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Definition: Sets are not given a formal definition. The are collections of things, or lists of things, in which nothing is repeated.

There are two notations for sets.

- One way is to list all of the elements of the set, or list elements in a pattern followed by \(\dots\) For example, the set of numbers \(1\) through \(4\), can be written \(\{1, 2, 3, 4\}\). The set of numbers 1 and higher can be written \(\{1, 2, 3, \dots\}\).
- A second way is to write a set as a rule. For example, to write the set of all of the real numbers from 1 to 4, use \(\{x : 1 \leq x \leq 4\}\). This set includes numbers like \(\pi\) since \(\pi\) is between 1 and 4. We will modify this later.

Order does not matter, so \(\{1, 2, 3, 4\} = \{4, 2, 1, 3\}\)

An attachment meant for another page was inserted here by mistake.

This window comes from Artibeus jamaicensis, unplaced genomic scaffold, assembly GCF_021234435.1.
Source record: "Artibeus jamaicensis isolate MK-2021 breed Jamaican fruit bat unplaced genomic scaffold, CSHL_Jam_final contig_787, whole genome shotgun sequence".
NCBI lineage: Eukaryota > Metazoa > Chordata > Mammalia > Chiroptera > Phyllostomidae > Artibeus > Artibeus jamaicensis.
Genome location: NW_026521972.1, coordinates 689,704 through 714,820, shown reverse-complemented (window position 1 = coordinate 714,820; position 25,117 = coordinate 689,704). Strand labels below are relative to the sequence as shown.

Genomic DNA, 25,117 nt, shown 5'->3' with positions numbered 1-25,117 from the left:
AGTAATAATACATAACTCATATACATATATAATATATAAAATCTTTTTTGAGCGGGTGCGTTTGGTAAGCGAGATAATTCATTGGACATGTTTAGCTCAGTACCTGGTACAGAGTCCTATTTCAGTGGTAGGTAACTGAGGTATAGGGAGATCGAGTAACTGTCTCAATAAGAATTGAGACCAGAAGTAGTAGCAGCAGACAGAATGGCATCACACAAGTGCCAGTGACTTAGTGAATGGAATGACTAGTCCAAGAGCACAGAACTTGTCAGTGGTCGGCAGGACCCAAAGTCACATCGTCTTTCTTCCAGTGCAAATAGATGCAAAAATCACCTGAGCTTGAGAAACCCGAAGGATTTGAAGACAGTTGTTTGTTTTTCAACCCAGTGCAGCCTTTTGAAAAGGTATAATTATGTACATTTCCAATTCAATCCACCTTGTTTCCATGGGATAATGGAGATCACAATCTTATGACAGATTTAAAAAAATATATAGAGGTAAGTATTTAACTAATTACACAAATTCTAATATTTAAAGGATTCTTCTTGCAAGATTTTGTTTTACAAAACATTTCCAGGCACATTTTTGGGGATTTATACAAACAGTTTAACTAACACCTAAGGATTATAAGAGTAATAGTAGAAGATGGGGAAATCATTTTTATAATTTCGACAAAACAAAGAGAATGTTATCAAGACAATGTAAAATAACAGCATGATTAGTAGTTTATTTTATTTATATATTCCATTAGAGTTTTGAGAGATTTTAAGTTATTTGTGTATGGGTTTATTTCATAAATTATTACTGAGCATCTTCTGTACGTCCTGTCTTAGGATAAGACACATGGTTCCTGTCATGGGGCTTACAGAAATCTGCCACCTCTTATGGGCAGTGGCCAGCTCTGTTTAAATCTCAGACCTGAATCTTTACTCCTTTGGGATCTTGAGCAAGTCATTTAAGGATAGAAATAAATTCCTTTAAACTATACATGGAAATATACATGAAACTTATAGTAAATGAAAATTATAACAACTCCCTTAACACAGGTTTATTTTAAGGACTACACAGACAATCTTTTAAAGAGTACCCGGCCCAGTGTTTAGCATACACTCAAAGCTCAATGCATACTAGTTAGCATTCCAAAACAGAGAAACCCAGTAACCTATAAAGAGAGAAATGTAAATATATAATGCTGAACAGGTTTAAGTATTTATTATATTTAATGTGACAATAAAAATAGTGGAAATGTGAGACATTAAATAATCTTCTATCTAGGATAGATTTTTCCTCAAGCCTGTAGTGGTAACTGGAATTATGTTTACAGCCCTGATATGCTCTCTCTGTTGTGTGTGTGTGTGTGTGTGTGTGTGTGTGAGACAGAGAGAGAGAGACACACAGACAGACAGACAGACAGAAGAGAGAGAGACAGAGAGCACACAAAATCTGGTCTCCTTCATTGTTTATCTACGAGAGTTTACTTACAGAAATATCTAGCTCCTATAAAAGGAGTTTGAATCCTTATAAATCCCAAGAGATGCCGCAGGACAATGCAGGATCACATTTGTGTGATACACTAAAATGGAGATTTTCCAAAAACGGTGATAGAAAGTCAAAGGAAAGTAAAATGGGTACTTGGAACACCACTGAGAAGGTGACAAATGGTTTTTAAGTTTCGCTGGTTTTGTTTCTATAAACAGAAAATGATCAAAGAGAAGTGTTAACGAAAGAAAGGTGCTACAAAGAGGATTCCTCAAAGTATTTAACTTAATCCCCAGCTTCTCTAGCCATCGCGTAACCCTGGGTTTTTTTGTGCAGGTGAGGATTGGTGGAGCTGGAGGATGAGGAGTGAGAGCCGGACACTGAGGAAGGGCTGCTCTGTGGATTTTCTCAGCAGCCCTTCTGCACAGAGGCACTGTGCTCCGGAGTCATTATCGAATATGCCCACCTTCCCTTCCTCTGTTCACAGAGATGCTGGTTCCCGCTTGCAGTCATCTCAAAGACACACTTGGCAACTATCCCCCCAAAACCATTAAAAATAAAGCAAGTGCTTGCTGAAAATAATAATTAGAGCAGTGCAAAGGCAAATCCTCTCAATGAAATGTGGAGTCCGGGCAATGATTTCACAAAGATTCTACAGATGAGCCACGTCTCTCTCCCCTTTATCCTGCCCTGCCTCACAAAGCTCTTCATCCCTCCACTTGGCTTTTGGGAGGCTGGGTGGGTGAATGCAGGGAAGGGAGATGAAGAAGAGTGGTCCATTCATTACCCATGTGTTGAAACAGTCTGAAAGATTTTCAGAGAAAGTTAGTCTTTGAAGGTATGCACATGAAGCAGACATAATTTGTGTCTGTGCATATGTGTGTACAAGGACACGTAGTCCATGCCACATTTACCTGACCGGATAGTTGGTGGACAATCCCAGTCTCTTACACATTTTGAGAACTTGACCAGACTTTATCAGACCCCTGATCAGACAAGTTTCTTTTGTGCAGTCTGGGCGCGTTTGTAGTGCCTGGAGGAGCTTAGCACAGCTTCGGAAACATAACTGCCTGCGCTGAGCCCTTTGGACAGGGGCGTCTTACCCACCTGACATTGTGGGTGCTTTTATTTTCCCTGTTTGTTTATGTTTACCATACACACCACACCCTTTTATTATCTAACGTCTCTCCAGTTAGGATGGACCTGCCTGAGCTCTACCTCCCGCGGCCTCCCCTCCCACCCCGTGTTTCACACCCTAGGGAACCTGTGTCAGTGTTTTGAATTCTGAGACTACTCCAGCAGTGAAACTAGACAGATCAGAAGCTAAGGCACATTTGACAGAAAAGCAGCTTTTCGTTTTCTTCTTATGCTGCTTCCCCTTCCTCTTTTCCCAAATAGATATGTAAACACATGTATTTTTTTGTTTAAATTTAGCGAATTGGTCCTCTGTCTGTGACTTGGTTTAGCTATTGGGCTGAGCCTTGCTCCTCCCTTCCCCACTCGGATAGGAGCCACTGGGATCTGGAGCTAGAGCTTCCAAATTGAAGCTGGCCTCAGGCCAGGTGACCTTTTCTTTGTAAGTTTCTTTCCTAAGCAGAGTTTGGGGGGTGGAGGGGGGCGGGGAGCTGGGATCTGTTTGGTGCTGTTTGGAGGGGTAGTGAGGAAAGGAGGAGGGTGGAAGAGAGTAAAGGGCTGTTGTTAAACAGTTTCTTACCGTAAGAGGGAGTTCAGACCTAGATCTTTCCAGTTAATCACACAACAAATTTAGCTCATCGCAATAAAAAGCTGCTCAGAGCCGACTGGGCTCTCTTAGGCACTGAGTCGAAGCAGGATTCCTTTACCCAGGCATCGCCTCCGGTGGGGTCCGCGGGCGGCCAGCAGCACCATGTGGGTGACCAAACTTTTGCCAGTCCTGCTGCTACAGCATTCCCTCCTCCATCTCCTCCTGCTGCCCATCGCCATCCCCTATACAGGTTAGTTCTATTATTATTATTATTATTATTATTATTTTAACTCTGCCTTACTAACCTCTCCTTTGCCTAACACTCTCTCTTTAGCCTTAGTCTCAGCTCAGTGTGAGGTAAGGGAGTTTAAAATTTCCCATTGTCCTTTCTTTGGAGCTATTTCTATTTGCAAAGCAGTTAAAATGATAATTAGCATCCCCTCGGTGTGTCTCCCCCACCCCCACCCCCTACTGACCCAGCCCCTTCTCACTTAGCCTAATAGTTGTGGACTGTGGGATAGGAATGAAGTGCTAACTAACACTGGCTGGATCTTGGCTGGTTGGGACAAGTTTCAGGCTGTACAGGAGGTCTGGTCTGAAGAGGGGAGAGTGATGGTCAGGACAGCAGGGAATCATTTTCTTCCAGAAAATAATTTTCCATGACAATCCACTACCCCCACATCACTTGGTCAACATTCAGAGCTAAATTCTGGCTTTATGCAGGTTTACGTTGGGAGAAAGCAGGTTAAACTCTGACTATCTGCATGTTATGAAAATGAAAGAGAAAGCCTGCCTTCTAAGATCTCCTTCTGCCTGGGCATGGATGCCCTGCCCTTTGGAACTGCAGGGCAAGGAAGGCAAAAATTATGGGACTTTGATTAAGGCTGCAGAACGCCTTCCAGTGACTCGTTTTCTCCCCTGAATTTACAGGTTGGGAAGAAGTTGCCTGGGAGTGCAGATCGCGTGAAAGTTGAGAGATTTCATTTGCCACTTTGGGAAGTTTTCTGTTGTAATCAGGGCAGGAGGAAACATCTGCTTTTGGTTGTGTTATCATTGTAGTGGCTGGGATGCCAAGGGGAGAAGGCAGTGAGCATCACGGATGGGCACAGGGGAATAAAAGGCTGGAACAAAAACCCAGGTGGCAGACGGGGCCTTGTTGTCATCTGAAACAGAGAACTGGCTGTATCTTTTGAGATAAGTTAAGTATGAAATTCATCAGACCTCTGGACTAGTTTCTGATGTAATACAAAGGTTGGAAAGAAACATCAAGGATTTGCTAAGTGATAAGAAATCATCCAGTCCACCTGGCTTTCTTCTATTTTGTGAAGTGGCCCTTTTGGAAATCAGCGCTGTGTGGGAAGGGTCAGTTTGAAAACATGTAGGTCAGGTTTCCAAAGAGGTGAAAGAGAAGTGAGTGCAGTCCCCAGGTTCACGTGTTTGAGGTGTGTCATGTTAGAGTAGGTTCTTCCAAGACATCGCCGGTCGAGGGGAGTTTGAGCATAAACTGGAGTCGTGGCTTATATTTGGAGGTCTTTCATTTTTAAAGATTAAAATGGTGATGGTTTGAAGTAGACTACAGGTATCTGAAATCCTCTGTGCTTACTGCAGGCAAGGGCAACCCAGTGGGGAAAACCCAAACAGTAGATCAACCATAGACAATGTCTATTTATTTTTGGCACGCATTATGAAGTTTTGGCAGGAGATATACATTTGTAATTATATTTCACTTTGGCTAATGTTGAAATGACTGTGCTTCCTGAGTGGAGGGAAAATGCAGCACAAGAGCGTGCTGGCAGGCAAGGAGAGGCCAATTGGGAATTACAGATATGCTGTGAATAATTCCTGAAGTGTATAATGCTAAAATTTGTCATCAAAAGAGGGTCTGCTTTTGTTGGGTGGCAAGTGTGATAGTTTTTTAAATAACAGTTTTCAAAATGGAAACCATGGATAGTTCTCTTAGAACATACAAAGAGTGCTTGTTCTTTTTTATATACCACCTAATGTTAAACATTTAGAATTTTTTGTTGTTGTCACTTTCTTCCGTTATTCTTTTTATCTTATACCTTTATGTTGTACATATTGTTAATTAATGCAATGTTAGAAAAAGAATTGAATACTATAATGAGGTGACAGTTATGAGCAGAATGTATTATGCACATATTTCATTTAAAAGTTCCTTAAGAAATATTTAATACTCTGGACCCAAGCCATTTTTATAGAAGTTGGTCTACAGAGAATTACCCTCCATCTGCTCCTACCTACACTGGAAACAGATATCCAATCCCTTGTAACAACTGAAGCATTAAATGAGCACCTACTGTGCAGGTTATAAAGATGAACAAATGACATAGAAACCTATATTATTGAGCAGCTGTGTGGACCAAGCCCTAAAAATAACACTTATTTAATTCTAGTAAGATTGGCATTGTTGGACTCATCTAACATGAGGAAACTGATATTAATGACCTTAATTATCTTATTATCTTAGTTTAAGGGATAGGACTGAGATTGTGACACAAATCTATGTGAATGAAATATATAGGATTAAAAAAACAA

Elements cannot be repeated, so \(\{1, 1, 2\}\) is not a set.

Sometimes sets are defined by description. For example, let \(S\) be the set of all people who live in Iowa, or let \(B\) be the set of all black holes. Although I can't list all of the elements in the sets or find a pattern to describe the sets, I can tell you whether something is an element of the set or not.

You can think of the set \(A\) as the red circle.